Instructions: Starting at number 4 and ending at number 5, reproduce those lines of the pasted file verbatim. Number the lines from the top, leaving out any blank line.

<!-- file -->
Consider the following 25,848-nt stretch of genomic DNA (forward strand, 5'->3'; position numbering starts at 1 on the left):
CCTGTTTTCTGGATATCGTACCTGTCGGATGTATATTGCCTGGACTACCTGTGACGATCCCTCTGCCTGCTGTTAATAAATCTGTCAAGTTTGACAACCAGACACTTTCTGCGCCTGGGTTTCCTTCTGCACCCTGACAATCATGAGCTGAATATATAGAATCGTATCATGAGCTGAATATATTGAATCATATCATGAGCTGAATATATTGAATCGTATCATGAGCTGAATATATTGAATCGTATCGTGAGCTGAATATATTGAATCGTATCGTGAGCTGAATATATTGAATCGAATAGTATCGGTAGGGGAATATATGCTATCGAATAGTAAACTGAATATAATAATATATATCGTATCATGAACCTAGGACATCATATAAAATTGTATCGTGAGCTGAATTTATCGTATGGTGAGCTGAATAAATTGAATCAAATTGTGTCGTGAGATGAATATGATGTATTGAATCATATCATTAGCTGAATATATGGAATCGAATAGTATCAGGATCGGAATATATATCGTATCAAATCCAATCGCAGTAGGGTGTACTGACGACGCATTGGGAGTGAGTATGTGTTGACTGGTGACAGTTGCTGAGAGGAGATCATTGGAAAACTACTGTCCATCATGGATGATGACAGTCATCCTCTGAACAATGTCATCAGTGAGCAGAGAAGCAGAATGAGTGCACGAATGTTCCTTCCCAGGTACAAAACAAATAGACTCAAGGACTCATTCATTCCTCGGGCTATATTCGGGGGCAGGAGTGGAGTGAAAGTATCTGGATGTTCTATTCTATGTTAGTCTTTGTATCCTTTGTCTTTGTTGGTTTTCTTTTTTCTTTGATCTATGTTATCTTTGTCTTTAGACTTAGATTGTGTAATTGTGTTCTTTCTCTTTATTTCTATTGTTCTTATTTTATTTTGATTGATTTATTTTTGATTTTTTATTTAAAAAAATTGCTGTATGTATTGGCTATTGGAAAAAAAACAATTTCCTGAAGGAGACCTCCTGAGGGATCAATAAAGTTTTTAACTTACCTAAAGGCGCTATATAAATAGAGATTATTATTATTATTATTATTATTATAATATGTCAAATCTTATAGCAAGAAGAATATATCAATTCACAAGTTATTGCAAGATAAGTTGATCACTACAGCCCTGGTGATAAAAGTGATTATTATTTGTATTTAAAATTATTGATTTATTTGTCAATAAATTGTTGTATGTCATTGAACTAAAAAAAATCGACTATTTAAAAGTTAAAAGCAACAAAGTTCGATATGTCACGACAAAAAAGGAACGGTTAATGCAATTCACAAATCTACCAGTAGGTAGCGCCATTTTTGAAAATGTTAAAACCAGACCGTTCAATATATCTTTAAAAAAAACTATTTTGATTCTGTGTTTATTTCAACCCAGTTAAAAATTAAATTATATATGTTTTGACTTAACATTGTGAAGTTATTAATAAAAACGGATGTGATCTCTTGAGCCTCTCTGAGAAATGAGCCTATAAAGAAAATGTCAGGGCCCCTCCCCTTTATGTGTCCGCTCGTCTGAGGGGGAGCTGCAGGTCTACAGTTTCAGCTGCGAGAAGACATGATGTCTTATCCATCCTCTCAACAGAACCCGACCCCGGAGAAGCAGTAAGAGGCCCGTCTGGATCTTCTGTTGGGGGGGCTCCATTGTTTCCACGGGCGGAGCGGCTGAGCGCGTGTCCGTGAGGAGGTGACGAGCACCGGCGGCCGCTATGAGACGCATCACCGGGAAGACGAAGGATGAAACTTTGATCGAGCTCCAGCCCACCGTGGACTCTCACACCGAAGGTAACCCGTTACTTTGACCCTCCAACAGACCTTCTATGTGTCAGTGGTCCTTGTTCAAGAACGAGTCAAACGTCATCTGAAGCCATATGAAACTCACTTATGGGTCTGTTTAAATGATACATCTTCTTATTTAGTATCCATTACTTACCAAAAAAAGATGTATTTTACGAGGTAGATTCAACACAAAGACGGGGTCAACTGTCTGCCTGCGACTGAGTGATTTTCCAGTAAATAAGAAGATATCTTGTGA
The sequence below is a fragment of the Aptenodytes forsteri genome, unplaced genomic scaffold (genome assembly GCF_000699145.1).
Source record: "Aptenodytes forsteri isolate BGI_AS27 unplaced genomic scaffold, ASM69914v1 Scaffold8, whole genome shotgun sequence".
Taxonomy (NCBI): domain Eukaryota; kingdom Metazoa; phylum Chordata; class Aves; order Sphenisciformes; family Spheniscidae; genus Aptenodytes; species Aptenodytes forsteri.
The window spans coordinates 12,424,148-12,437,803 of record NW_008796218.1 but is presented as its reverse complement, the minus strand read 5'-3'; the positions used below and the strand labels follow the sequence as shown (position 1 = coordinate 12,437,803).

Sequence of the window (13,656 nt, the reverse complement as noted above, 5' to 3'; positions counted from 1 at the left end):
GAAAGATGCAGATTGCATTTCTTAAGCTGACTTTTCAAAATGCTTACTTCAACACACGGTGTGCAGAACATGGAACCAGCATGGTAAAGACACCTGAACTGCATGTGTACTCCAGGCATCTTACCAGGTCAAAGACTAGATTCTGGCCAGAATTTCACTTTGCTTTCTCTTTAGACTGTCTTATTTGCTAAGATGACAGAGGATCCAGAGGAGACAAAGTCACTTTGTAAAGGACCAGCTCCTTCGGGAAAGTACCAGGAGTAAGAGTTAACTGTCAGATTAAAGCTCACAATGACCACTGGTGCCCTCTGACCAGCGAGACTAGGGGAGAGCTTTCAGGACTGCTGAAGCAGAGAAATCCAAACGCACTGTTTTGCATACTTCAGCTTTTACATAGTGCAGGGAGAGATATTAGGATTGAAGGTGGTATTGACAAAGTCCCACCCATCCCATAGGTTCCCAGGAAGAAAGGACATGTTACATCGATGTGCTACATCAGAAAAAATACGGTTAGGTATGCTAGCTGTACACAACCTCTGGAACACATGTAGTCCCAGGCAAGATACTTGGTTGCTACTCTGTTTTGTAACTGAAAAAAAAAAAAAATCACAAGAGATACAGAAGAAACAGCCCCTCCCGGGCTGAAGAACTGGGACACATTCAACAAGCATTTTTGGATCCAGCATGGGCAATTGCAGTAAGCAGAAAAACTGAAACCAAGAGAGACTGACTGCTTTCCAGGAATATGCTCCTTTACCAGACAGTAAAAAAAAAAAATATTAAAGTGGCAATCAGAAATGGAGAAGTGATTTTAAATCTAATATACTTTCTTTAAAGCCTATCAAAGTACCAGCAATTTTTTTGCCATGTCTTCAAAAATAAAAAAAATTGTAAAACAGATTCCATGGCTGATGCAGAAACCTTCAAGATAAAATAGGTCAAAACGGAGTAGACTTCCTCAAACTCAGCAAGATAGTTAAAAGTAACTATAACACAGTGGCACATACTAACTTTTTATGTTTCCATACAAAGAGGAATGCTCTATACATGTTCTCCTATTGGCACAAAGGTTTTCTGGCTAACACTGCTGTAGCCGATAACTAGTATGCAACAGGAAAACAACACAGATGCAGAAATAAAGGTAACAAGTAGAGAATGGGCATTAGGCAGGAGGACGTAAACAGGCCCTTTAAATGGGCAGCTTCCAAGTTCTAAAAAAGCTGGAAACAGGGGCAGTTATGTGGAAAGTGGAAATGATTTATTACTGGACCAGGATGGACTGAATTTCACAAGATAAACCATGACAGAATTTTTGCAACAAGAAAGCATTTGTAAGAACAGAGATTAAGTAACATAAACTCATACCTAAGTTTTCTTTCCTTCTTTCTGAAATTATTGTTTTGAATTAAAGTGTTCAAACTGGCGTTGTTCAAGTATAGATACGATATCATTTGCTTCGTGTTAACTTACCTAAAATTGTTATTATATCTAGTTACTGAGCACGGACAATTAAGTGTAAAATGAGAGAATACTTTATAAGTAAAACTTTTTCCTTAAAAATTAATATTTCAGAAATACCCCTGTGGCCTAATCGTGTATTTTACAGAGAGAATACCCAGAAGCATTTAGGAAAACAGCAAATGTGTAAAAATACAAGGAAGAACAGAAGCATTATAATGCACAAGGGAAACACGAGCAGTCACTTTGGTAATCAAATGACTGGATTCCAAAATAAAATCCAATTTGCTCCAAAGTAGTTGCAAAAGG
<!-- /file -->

Source record: "Aptenodytes forsteri isolate BGI_AS27 unplaced genomic scaffold, ASM69914v1 Scaffold8, whole genome shotgun sequence".
Taxonomy (NCBI): domain Eukaryota; kingdom Metazoa; phylum Chordata; class Aves; order Sphenisciformes; family Spheniscidae; genus Aptenodytes; species Aptenodytes forsteri.